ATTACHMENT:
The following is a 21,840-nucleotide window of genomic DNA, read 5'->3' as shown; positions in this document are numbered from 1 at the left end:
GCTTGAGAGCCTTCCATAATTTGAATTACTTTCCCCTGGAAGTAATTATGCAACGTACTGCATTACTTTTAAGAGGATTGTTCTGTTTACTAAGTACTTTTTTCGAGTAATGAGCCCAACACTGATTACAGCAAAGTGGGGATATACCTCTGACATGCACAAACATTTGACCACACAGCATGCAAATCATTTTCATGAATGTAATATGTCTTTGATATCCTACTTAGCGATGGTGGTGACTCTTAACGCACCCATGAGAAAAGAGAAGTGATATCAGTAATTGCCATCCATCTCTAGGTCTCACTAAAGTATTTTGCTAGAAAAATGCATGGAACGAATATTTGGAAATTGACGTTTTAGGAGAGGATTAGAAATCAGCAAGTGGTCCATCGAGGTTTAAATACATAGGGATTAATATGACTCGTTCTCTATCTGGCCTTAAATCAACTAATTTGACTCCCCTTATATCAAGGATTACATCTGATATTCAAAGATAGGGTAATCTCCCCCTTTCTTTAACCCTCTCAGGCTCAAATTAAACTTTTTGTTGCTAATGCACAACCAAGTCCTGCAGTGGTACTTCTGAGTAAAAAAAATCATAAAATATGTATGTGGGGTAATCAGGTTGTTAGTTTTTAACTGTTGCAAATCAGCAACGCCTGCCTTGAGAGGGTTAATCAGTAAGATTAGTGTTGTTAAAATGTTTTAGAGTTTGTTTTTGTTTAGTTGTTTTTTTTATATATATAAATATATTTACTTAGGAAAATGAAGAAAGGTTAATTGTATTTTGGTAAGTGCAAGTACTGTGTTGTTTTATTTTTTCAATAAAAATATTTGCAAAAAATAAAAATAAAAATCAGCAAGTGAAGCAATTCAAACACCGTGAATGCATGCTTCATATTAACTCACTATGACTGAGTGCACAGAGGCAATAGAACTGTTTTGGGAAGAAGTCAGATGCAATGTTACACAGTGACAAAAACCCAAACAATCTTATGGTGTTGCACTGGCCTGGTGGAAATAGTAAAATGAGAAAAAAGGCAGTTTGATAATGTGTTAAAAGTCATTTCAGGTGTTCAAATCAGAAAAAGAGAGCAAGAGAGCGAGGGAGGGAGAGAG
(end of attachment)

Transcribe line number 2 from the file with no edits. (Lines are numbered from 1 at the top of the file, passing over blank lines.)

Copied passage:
GCTTGAGAGCCTTCCATAATTTGAATTACTTTCCCCTGGAAGTAATTATGCAACGTACTGCATTACTTTTAAGAGGATTGTTCTGTTTACTAAGTACTTTTTTCGAGTAATGAGCCCAACACTGATTACAGCAAAGTGGGGATATACCTCTGACATGCACAAACATTTGACCACACAGCATGCAAATCATTTTCATGAATGTAATATGTCTTTGATATCCTACTTAGCGATGGTGGTGACTCTTAACGCACCCATGAGAAAAGAGAAGTGATATCAGTAATTGCCATCCATCTCTAGGTCTCACTAAAGTATTTTGCTAGAAAAATGCATGGAACGAATATTTGGAAATTGACGTTTTAGGAGAGGATTAGAAATCAGCAAGTGGTCCATCGAGGTTTAAATACATAGGGATTAATATGACTCGTTCTCTATCTGGCCTTAAATCAACTAATTTGACTCCCCTTATATCAAGGATTACATCTGATATTCAAAGATAGGGTAATCTCCCCCTTTCTTTAACCCTCTCAGGCTCAAATTAAACTTTTTGTTGCTAATGCACAACCAAGTCCTGCAGTGGTACTTCTGAGTAAAAAAAATCATAAAATATGTATGTGGGGTAATCAGGTTGTTAGTTTTTAACTGTTGCAAATCAGCAACGCCTGCCTTGAGAGGGTTAATCAGTAAGATTAGTGTTGTTAAAATGTTTTAGAGTTTGTTTTTGTTTAGTTGTTTTTTTTATATATATAAATATATTTACTTAGGAAAATGAAGAAAGGTTAATTGTATTTTGGTAAGTGCAAGTACTGTGTTGTTTTATTTTTTCAATAAAAATATTTGCAAAAAATAAAAATAAAAATCAGCAAGTGAAGCAATTCAAACACCGTGAATGCATGCTTCATATTAACTCACTATGACTGAGTGCACAGAGGCAATAGAACTGTTTTGGGAAGAAGTCAGATGCAATGTTACACAGTGACAAAAACCCAAACAATCTTATGGTGTTGCACTGGCCTGGTGGAAATAGTAAAATGAGAAAAAAGGCAGTTTGATAATGTGTTAAAAGTCATTTCAGGTGTTCAAATCAGAAAAAGAGAGCAAGAGAGCGAGGGAGGGAGAGAG